To date, EPA has expressed no inclination to tailor these exemptions to nanomaterials and has not even initiated a dialogue about revisiting them.  This, despite the fact that EDF and others have been calling on EPA to do so for nearly four years.  Our view is that, until and unless they are appropriately revised, nanomaterials should be ineligible for such exemptions.  Yet EPA is already granting the current exemptions to nanomaterials.

EPA’s time- and data-limited “one bite at the apple” for new chemicals is insufficient.

Two other major limitations affect EPA’s authority to effectively review and regulate new nanomaterials under TSCA.  For nanomaterials for which PMNs are submitted, EPA will typically have only a one-time, 90-day review opportunity.  Once reviewed and placed on the TSCA Inventory, any company can manufacture and use the nanomaterial without even having to notify EPA it is doing so.  The only exception is if EPA simultaneously issues a Significant New Use Rule (SNUR).   In that case, manufacturers proposing to make or use the nanomaterial outside of the terms specified in the SNUR would have to notify EPA.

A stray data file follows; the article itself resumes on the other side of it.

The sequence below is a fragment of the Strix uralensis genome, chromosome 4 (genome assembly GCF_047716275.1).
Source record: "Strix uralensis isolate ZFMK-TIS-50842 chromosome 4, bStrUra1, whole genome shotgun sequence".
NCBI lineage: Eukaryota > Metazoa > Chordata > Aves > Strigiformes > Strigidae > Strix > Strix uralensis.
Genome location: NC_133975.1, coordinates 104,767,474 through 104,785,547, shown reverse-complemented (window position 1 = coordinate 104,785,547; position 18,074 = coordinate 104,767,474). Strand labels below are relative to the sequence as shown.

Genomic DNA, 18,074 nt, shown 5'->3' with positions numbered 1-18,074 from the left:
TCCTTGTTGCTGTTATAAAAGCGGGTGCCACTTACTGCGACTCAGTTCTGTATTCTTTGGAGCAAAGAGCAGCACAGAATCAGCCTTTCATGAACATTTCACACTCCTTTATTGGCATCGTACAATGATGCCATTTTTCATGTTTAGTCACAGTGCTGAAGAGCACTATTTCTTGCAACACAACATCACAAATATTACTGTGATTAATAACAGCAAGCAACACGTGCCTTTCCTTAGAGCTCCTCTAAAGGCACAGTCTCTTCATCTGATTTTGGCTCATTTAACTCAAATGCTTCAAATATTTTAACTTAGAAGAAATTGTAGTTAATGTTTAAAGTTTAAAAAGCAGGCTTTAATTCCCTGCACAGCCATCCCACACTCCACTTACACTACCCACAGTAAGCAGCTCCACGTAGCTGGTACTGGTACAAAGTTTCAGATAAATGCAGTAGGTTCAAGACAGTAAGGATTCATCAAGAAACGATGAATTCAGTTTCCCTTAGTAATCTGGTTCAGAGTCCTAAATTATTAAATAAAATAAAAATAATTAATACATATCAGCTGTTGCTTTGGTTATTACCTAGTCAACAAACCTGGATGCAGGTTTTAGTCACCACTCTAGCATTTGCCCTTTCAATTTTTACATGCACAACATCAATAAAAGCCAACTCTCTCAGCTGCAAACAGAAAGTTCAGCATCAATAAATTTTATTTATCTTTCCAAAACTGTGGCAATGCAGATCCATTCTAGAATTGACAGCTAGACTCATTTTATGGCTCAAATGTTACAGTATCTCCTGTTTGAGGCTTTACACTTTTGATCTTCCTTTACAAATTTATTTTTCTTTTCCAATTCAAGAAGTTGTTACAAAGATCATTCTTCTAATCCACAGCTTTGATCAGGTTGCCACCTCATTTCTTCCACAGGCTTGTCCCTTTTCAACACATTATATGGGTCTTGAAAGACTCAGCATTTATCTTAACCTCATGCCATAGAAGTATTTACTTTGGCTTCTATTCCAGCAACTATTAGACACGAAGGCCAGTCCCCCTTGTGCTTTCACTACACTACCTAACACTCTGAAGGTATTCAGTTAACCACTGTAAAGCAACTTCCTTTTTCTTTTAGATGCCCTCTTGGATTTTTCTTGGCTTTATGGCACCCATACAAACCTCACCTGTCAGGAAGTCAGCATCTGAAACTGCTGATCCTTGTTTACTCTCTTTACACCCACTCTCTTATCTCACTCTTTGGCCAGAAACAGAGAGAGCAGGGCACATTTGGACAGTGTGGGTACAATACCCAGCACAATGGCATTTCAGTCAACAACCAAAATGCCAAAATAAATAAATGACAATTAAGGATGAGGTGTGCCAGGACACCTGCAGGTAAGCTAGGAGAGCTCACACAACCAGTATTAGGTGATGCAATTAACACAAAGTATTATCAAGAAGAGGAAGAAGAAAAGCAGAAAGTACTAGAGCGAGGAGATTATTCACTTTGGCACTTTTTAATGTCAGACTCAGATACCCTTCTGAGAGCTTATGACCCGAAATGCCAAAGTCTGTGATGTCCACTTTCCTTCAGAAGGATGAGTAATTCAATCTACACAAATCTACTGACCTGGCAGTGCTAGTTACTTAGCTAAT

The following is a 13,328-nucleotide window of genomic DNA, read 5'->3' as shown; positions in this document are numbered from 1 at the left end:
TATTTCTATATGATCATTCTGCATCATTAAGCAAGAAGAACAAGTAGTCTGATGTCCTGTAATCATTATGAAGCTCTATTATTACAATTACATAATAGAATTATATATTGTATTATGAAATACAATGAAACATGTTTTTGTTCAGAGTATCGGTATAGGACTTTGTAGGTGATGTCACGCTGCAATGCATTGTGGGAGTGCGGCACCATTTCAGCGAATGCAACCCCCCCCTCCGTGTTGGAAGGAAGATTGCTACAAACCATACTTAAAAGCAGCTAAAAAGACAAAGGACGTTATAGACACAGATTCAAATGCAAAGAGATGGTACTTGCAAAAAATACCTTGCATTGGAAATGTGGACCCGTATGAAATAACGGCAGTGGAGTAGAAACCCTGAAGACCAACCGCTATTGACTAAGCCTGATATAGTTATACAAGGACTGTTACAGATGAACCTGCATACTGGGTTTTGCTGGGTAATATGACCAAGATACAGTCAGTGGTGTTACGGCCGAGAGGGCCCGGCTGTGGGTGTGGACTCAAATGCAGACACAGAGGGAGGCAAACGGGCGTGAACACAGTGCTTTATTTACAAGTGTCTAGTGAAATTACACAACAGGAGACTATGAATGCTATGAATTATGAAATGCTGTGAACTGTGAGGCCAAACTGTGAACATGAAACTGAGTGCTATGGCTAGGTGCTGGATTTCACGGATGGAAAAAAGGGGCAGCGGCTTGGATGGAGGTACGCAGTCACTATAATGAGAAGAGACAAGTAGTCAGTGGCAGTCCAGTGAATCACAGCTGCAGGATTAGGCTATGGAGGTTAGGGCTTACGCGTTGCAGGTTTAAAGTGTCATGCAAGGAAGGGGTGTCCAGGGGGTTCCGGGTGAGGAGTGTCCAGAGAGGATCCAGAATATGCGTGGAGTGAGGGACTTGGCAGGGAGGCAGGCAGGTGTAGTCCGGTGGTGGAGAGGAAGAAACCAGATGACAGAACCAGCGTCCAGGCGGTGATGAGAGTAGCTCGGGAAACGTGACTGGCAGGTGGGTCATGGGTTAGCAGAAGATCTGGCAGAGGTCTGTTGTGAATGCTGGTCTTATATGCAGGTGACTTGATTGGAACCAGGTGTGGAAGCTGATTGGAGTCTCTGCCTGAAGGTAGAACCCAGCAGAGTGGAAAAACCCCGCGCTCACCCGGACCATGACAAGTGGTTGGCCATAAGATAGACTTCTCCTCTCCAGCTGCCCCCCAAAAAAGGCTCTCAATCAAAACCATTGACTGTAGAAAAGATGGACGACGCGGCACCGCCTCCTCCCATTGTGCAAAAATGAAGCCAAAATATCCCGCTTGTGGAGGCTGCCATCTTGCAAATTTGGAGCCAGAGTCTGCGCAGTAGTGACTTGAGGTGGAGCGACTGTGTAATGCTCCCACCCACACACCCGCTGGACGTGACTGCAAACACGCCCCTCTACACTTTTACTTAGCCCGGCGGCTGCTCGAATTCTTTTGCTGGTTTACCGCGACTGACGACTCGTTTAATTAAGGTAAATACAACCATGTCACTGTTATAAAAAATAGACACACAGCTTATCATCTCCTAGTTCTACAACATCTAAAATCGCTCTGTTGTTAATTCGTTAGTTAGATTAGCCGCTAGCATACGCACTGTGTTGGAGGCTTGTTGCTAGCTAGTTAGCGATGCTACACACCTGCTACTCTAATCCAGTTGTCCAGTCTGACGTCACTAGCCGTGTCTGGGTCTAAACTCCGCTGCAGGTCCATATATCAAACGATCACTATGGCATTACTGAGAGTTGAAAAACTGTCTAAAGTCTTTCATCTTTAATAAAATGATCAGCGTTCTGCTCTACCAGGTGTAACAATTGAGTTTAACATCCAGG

Given the strong expectation that both the uses of nanomaterials and information available about them will be changing rapidly in the foreseeable future, an effective oversight system should be able to expediently revisit earlier reviews – something TSCA makes very difficult.